STORY BY UNSOM
Mogadishu - Somalia’s development partners have renewed their commitment to help the country end violent extremism and achieve economic recovery during a one-day Somalia Partnership Forum that was held in the Somali capital today.
Participants in the forum acknowledged the strides made by Somalia towards building peace, the promotion of human rights, and various efforts aimed at achieving prosperity for all its citizens.
The high-level forum was attended by representatives of 25 countries and 6 multilateral organizations, the presidents of the country’s five Federal Member States and the head of the Benadir Regional Administration that encompasses Mogadishu.
A senior United Nations official identified critical areas that are essential for Somali’s economic recovery process. These include the approved National Security Architecture, the stalemated constitutional review process, support to the National Independent Electoral Commission, the use of non-military measures to confront threats from Al-Shabaab, engaging the private sector and normalizing relations with international financial institutions.
Raisedon Zenenga, the Deputy Special Representative of the UN Secretary-General for Somalia, highlighted national leadership and the adoption of inclusive policies by federal and state-level governments as some of the prerequisites for a successful economic recovery.
According to Mr. Zenenga, “a coherent approach by the international partners in supporting both the political and the security agenda” would also be critical to attaining progress.
Somalia’s Federal President Mohamed Abdullahi Mohamed “Farmaajo” spelled out the government’s achievements since taking office nine months ago and outlined its plans for the future.
“Let there be no doubt of our commitment to implement the Somali people’s wish, to move away from a clan power-sharing formula in choosing its leadership, to a representative, inclusive and accountable democratic model,” the President emphasized in his keynote address to the Forum.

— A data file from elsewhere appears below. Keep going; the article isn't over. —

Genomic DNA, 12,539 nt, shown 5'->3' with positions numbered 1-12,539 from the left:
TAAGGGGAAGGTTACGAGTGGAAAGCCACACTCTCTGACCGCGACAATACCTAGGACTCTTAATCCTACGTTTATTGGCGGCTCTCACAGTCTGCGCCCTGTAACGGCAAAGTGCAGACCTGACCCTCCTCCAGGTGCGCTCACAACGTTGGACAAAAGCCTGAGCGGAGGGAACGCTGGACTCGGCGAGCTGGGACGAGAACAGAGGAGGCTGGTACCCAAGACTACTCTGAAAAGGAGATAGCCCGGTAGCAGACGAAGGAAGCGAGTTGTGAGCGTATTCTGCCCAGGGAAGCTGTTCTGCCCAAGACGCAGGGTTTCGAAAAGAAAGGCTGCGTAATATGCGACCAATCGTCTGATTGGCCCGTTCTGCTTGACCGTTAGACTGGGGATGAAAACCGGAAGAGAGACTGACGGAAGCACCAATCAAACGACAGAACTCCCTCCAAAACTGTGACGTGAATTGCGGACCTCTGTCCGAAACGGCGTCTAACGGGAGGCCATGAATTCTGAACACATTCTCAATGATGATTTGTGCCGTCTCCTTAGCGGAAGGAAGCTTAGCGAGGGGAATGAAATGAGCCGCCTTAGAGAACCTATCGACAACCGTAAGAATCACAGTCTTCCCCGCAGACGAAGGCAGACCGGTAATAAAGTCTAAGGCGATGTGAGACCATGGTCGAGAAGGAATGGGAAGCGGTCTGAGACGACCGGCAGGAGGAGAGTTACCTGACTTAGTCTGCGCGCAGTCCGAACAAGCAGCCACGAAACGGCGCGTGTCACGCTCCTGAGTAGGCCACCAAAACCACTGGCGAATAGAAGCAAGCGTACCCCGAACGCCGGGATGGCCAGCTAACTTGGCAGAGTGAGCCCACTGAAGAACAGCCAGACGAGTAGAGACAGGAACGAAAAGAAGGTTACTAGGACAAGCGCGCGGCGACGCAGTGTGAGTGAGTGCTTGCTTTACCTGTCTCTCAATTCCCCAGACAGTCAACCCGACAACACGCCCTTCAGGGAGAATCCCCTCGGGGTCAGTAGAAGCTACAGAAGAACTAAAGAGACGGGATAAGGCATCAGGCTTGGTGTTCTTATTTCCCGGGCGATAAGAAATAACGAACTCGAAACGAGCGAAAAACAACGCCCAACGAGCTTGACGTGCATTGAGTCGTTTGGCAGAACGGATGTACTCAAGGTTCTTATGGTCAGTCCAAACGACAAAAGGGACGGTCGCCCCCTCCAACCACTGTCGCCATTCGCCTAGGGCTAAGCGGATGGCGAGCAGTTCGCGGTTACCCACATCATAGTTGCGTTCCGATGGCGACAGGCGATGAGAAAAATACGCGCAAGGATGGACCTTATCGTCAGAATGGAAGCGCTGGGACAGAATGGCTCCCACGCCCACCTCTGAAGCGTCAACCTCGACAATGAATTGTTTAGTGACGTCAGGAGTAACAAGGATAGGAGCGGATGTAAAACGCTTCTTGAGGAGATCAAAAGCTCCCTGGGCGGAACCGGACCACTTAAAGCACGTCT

To achieve results, the President promised “far-reaching steps to bring about long-term political stability, by moving forward on an inclusive constitutional review process”, which, he explained, would provide a strong legislative framework that works in the interest of the Somali people.
A communiqué released at the conclusion of the Forum expressed concern at the large number of people still dependent on humanitarian assistance due to drought and conflict. The document urged local and international partners to take necessary action to deliver urgent humanitarian relief to affected populations.
“Climatic drought change and cycles are accelerating. And this constitutes in itself a business case for immediate and simultaneous investment in sustainable development in Somalia,” said Peter de Clercq, the Deputy Special Representative of the UN Secretary-General for Somalia, who is also the UN Resident Humanitarian Coordinator for Somalia.
Participants commended Somalia’s efforts to put in place mechanisms for economic recovery and growth, and they reaffirmed their commitment to strengthen partnership principles to help the country meet its objectives.
“You cannot turn back now. This is the time when we need a little bit more hand. Help us so that we can get economic recovery, debt relief to satisfy the IFIs (International Financial Institutions) and be a nation that can be independent,” said Prime Minister Hassan Ali Khaire.
Available preliminary data indicates that international aid to Somalia has reached a record high in 2017, which is estimated at $1.7 billion. That represents a 30 percent increase over annual aid levels between 2014 and 2016. The sharp increase in aid is attributed mainly to the surge in humanitarian support for the Farmaajo government’s drought response campaign.